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May 2022

Protect Your Lake’s Fish and Water Clarity by Slowing Your Watercraft in Shallow Waters

by Scott Brown

Occurring in response to gradually warming waters that reach 55° F (12.7° C), and increasing periods of daylight that occur with the onset of spring, the male of most members of Family Centrarchidae species, including bluegill, red ear sunfish, white and black crappie, and largemouth bass create spawning nests by utilizing their caudal fin to form deep circular depressions in the substrate. Male and females of the particular species then engage in a courtship dancing ritual that (hopefully) leads to the female depositing her eggs into the nest that the male has created.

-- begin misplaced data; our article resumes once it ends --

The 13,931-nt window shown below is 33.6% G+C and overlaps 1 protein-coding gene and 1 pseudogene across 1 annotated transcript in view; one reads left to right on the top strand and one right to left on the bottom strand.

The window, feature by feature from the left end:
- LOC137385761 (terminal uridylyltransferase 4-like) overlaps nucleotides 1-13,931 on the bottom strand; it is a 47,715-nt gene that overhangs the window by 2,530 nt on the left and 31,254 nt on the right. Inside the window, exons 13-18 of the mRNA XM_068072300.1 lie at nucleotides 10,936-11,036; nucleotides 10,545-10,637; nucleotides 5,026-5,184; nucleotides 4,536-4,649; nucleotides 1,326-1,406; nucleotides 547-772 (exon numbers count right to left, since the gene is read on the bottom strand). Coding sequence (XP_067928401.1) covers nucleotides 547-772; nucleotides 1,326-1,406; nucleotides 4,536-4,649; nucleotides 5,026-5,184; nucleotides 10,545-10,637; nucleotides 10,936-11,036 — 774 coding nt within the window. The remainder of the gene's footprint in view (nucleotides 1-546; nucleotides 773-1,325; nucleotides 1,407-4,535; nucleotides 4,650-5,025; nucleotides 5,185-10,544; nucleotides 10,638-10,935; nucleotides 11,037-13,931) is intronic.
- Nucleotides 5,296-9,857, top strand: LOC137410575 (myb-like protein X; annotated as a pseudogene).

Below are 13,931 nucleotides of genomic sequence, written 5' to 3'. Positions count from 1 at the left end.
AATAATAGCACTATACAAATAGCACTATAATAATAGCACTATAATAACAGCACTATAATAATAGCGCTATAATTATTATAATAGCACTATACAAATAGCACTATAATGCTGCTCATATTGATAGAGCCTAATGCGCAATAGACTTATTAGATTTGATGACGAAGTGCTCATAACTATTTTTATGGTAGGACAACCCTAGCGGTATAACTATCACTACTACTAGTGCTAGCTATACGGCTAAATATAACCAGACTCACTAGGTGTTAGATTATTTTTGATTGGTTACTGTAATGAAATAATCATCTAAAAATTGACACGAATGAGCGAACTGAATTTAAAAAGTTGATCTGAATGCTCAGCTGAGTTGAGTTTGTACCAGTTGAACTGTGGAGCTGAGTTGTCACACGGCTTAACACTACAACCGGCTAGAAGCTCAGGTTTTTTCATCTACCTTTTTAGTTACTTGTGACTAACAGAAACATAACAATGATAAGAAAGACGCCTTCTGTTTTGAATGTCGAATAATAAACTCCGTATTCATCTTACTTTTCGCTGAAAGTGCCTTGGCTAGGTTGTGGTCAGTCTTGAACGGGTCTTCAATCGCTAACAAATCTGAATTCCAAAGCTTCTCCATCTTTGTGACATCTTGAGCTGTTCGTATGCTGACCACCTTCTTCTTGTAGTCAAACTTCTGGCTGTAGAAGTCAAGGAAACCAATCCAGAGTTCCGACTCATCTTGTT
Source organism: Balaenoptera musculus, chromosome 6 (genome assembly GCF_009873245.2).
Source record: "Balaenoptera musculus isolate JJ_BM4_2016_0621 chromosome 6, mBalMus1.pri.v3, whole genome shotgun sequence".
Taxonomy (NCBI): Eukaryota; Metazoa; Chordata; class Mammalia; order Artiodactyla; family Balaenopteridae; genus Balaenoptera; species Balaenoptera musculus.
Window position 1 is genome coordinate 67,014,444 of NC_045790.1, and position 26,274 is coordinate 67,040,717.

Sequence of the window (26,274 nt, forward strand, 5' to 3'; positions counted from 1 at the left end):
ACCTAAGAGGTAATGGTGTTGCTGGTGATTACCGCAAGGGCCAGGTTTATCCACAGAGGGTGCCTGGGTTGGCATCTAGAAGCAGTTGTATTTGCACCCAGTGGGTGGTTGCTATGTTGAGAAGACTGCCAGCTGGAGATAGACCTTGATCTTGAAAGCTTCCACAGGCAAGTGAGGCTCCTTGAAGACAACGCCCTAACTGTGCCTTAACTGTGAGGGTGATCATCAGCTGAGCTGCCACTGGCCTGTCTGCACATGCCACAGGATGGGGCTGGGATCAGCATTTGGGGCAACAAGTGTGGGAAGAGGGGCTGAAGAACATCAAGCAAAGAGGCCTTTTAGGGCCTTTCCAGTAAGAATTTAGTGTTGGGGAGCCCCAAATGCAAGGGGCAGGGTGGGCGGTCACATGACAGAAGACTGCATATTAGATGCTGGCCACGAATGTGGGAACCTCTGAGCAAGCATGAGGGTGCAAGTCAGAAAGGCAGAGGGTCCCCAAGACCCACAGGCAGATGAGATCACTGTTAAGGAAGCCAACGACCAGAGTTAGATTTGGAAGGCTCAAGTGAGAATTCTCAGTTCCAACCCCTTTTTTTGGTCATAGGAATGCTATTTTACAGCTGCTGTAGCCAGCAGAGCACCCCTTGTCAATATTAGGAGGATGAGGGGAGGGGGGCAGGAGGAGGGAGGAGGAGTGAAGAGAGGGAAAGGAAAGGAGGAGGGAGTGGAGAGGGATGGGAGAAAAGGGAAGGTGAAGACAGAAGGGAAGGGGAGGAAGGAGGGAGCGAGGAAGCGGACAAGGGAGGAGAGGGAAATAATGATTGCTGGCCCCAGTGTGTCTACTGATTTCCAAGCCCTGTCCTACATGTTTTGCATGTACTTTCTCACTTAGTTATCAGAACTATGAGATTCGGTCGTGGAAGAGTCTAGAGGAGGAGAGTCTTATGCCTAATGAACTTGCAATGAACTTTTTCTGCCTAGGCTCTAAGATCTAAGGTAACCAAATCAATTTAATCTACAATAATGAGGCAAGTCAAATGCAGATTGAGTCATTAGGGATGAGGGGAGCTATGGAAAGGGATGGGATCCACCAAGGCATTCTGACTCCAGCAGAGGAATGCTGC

It is important to point out that while the role of the female is restricted to depositing eggs, in addition to fertilizing the female’s eggs, males assume multiple roles that require relatively long-term involvement in the reproductive process such as frequently fanning the nest to prevent sediment from smothering the eggs, and aggressively protecting the eggs and fry by keeping potential predators away from their nest.

Created in areas of the substrate in depths of five feet or less, the nests are formed in areas of the substrate hosting large quantities of stone and gravel situated in close proximity to the protective cover and prey provided by submerged macrophyte communities. The narrow spaces between the stone serve to provide a modicum of protection to the eggs and tiny fry from predation, and from wind and watercraft generated perturbations.

Conservation-minded boaters can help protect the reproductive efforts of their lake’s fish by completely avoiding areas of the lake hosting fish nests, or by proceeding at a very slow operating speed in areas of the lake characterized by water depth of up to five feet. Operating at a slow speed in shallow areas may also contribute to preserving the water clarity of the lake by preventing high volume resuspension of bottom substrates.